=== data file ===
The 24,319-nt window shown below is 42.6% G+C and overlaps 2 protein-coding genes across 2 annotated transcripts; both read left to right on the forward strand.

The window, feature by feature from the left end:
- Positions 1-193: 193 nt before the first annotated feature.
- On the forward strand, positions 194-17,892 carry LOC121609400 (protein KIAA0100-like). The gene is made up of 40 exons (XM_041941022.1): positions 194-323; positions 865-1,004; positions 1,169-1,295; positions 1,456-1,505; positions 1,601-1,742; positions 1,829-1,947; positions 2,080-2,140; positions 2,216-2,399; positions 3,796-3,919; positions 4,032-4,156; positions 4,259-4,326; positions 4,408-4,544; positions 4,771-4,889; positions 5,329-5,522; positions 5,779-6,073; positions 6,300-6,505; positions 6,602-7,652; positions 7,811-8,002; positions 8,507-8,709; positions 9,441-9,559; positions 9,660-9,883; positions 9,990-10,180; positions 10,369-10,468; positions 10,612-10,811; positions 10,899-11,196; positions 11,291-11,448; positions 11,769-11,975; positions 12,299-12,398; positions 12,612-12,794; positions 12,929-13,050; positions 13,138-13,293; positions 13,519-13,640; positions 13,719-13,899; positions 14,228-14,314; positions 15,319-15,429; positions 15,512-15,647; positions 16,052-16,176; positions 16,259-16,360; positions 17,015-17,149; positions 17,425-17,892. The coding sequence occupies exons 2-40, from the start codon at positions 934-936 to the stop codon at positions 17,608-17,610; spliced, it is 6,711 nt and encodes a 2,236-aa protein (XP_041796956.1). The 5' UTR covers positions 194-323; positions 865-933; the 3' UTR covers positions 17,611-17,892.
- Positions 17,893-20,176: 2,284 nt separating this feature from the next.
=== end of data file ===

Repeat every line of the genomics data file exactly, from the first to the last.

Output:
The 24,319-nt window shown below is 42.6% G+C and overlaps 2 protein-coding genes across 2 annotated transcripts; both read left to right on the forward strand.

The window, feature by feature from the left end:
- Positions 1-193: 193 nt before the first annotated feature.
- On the forward strand, positions 194-17,892 carry LOC121609400 (protein KIAA0100-like). The gene is made up of 40 exons (XM_041941022.1): positions 194-323; positions 865-1,004; positions 1,169-1,295; positions 1,456-1,505; positions 1,601-1,742; positions 1,829-1,947; positions 2,080-2,140; positions 2,216-2,399; positions 3,796-3,919; positions 4,032-4,156; positions 4,259-4,326; positions 4,408-4,544; positions 4,771-4,889; positions 5,329-5,522; positions 5,779-6,073; positions 6,300-6,505; positions 6,602-7,652; positions 7,811-8,002; positions 8,507-8,709; positions 9,441-9,559; positions 9,660-9,883; positions 9,990-10,180; positions 10,369-10,468; positions 10,612-10,811; positions 10,899-11,196; positions 11,291-11,448; positions 11,769-11,975; positions 12,299-12,398; positions 12,612-12,794; positions 12,929-13,050; positions 13,138-13,293; positions 13,519-13,640; positions 13,719-13,899; positions 14,228-14,314; positions 15,319-15,429; positions 15,512-15,647; positions 16,052-16,176; positions 16,259-16,360; positions 17,015-17,149; positions 17,425-17,892. The coding sequence occupies exons 2-40, from the start codon at positions 934-936 to the stop codon at positions 17,608-17,610; spliced, it is 6,711 nt and encodes a 2,236-aa protein (XP_041796956.1). The 5' UTR covers positions 194-323; positions 865-933; the 3' UTR covers positions 17,611-17,892.
- Positions 17,893-20,176: 2,284 nt separating this feature from the next.